Submit manuscript...
eISSN: 2381-182X

Food Processing & Technology

Editorial Volume 2 Issue 4

Application of laxative foods in prevention and treatment of constipation

Fereshteh Aliasghari,1 Aziz Homayouni Rad,2 Negar Motayagheni,3 Hamide Homayouni Rad,2 Farnaz Sahhaf4

1Department of Nutrition, Tabriz University of Medical Sciences, Iran
2Department of Food Science & Technology, Tabriz University of Medical sciences, Iran
3Department of Anesthesiology, UCLA, USA
4Department of Obstetrics and Gynecology, Tabriz University of Medical sciences, Iran

Correspondence: Aziz Homayouni Rad, Associate Professor, Department of Food Science & Technology, Faculty of Nutrition and Food Sciences, Tabriz University of Medical sciences, Tabriz, IR Iran

Received: June 22, 2016 | Published: June 27, 2016

Citation: Aliasghari F, Rad AH, Motayagheni N, et al. Application of laxative foods in prevention and treatment of constipation. MOJ Food Process Technol. 2016;2(4):145-146. DOI: 10.15406/mojfpt.2016.02.00045

Download PDF


Constipation is a public health problem in both developed and developing countries.1 It is one of the most prevalent functional gastrointestinal disorders which significantly affect health-related quality of patient’s life because of a wide range of signs and symptoms including discomfort, restlessness, vomiting, abdominal distension, gut obstruction and perforation.2,3 Nearly everyone has experienced constipation during his/her life affecting the patients’ quality of life. The prevalence rates of the disease are controversial. A prevalence of 50% has been reported among adults and more prevalent among women and old people and about 11-38% of pregnant women suffer from constipation especially in the third trimester. On the other hand, only about one-third of constipated patients seek medical care and many of them self-treat their symptoms either by increasing their fiber intake or by using over-the-counter laxatives.1,4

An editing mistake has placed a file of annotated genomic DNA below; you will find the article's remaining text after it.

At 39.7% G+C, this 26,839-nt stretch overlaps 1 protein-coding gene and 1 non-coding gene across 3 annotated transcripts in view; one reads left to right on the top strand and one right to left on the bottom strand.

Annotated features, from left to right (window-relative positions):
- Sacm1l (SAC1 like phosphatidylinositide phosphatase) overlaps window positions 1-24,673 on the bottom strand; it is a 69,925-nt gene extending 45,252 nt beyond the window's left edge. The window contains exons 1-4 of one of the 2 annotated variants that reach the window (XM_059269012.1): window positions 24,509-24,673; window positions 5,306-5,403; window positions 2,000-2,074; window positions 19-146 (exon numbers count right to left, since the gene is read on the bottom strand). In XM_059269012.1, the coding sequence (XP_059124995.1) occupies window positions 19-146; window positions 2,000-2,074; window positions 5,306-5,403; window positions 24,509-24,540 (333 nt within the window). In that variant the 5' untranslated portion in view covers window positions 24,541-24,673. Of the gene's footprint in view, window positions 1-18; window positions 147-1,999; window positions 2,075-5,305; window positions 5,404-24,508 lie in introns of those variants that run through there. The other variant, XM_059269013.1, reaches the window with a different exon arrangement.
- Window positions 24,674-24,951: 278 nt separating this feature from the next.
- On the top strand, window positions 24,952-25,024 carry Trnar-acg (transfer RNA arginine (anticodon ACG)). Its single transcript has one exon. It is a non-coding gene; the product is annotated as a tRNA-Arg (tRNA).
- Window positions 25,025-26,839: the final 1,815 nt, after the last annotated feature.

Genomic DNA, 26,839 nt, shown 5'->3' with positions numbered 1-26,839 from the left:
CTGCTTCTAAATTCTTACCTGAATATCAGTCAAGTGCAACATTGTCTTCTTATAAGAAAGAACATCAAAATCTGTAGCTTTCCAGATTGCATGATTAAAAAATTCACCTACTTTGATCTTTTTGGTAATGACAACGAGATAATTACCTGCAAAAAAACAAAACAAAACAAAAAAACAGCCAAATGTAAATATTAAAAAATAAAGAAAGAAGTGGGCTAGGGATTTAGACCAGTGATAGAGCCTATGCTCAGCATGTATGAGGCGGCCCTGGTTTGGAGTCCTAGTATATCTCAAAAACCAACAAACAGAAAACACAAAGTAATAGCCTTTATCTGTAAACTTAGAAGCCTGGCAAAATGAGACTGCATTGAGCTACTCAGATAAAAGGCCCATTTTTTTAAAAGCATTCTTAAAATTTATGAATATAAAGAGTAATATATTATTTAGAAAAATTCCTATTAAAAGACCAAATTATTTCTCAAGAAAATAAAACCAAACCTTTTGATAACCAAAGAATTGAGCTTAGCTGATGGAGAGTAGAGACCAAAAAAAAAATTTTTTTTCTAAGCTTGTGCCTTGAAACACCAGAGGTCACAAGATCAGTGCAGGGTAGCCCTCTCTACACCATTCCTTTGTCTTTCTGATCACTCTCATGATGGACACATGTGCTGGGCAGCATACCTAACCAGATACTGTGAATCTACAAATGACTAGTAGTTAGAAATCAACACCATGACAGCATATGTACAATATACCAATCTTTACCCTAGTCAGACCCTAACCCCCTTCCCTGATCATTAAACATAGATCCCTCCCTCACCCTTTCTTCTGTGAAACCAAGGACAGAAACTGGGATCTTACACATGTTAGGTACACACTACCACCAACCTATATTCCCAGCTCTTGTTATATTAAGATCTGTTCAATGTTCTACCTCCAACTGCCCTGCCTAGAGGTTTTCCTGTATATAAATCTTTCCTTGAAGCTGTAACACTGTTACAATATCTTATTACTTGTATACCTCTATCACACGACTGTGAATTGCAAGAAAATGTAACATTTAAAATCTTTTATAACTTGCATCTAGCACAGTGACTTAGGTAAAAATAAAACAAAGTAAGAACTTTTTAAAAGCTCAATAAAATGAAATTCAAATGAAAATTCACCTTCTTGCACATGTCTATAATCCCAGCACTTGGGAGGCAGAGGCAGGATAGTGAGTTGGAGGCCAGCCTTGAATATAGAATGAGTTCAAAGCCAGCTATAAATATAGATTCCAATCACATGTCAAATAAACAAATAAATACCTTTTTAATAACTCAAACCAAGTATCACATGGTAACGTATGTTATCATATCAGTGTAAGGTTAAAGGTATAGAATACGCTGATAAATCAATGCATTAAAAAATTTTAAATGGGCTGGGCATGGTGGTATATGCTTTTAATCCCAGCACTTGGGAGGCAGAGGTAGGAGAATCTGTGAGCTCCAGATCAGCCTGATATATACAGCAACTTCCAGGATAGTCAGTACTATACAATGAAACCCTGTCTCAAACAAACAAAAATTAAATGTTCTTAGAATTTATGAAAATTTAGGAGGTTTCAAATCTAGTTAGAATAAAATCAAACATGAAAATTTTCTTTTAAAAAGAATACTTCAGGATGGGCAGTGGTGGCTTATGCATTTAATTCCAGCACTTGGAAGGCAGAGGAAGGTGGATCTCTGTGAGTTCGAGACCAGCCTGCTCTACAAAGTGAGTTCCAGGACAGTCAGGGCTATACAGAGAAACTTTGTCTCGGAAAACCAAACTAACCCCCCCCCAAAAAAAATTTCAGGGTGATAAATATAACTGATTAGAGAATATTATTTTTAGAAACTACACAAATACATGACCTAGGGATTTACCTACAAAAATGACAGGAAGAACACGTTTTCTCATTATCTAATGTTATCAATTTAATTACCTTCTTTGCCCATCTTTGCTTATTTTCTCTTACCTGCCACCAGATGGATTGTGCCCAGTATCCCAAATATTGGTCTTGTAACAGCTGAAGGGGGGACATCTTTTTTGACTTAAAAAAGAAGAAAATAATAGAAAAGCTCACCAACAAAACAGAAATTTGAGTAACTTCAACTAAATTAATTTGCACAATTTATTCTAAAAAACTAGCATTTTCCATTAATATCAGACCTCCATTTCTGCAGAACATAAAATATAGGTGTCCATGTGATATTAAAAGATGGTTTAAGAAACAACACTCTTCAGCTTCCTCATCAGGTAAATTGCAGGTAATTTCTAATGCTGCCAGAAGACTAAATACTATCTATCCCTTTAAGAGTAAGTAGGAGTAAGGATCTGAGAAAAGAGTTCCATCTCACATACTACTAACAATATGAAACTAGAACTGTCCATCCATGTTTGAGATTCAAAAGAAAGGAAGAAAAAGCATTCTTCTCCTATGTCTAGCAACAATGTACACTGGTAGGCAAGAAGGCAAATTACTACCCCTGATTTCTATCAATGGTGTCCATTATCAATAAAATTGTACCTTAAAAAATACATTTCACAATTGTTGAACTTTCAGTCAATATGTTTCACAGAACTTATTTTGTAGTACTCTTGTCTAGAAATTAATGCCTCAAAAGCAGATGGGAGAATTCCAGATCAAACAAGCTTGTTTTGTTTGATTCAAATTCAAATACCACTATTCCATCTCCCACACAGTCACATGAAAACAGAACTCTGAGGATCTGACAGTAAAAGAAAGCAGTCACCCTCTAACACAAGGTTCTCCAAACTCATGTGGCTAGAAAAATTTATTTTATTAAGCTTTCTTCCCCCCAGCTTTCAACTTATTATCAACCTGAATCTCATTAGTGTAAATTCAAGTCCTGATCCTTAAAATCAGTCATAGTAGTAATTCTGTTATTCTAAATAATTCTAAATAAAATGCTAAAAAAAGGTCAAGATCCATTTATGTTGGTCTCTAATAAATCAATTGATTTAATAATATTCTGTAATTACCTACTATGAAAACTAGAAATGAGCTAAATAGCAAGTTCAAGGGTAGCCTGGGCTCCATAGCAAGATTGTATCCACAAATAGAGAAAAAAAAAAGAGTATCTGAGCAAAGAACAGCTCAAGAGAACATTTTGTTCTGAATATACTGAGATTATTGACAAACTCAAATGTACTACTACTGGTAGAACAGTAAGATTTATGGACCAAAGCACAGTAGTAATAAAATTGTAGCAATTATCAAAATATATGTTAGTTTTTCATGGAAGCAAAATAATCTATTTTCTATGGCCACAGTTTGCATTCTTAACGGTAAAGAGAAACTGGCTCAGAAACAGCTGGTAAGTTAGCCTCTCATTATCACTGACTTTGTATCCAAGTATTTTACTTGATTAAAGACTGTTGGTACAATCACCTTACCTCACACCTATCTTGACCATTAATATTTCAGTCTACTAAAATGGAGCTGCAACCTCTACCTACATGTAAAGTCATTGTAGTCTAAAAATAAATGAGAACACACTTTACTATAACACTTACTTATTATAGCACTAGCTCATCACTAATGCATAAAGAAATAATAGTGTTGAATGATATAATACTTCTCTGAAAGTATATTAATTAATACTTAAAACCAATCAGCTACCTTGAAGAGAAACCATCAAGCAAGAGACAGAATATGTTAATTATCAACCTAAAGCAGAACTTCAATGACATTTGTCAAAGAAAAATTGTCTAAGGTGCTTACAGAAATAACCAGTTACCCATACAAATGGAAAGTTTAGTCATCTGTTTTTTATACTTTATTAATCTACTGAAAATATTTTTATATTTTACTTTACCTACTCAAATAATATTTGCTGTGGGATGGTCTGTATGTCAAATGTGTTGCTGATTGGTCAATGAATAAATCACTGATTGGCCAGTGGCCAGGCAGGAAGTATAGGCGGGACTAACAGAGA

Food stimulates or drug which concept may be of prior treatment?

Chronic constipation is a hard-to-treat condition, so prevention may be the best solution but there are a wide-range of treatment measures such as pharmacological (over-the-counter) laxative which are the most common treatment one for constipation.5 However, these drugs are not ideal in clinical point of view because of their potentially adverse side effects and thus, the patients should be awarded of its side effect.6 Therefore, alternative treatment measures are required. Although there is limited data on the effectiveness of life-style and behavioral modification, it is advisable to consider it as a first line of treatments.7 Increasing fiber intakes through dietary or medicinal intervention (laxative foods) has been well accepted as a method of choice in treatment modality to relieve symptoms, especially for mild complaints of infrequency or hard stools [6]. The gentlest remedies for constipation include increased physical activities, certain yoga postures, increase of fluid intake, and dietary changes including increased fiber and fruit intake.

Laxative foods